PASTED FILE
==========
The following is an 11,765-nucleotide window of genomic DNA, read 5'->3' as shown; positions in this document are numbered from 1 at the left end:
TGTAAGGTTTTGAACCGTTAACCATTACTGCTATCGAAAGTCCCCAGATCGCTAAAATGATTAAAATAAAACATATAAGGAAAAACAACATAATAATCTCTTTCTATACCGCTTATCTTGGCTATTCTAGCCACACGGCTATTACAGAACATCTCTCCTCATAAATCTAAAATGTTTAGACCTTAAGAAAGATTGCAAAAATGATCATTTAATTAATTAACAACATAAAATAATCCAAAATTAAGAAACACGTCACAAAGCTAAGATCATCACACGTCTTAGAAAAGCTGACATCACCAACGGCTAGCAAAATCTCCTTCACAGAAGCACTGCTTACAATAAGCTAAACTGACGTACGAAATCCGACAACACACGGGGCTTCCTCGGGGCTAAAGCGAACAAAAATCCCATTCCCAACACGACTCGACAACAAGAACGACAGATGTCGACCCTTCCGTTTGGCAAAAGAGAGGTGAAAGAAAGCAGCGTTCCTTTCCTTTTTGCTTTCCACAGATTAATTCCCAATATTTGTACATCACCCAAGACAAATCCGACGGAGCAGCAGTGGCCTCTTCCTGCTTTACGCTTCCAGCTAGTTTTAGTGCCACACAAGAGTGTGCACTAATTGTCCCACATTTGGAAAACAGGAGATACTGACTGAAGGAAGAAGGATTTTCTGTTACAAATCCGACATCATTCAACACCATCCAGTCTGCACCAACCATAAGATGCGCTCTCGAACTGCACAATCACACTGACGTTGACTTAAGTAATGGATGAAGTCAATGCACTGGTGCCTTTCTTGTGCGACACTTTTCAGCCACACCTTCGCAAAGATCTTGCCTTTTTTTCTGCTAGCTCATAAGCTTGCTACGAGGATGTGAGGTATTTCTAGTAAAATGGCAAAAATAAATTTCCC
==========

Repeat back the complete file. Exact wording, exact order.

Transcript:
The following is an 11,765-nucleotide window of genomic DNA, read 5'->3' as shown; positions in this document are numbered from 1 at the left end:
TGTAAGGTTTTGAACCGTTAACCATTACTGCTATCGAAAGTCCCCAGATCGCTAAAATGATTAAAATAAAACATATAAGGAAAAACAACATAATAATCTCTTTCTATACCGCTTATCTTGGCTATTCTAGCCACACGGCTATTACAGAACATCTCTCCTCATAAATCTAAAATGTTTAGACCTTAAGAAAGATTGCAAAAATGATCATTTAATTAATTAACAACATAAAATAATCCAAAATTAAGAAACACGTCACAAAGCTAAGATCATCACACGTCTTAGAAAAGCTGACATCACCAACGGCTAGCAAAATCTCCTTCACAGAAGCACTGCTTACAATAAGCTAAACTGACGTACGAAATCCGACAACACACGGGGCTTCCTCGGGGCTAAAGCGAACAAAAATCCCATTCCCAACACGACTCGACAACAAGAACGACAGATGTCGACCCTTCCGTTTGGCAAAAGAGAGGTGAAAGAAAGCAGCGTTCCTTTCCTTTTTGCTTTCCACAGATTAATTCCCAATATTTGTACATCACCCAAGACAAATCCGACGGAGCAGCAGTGGCCTCTTCCTGCTTTACGCTTCCAGCTAGTTTTAGTGCCACACAAGAGTGTGCACTAATTGTCCCACATTTGGAAAACAGGAGATACTGACTGAAGGAAGAAGGATTTTCTGTTACAAATCCGACATCATTCAACACCATCCAGTCTGCACCAACCATAAGATGCGCTCTCGAACTGCACAATCACACTGACGTTGACTTAAGTAATGGATGAAGTCAATGCACTGGTGCCTTTCTTGTGCGACACTTTTCAGCCACACCTTCGCAAAGATCTTGCCTTTTTTTCTGCTAGCTCATAAGCTTGCTACGAGGATGTGAGGTATTTCTAGTAAAATGGCAAAAATAAATTTCCC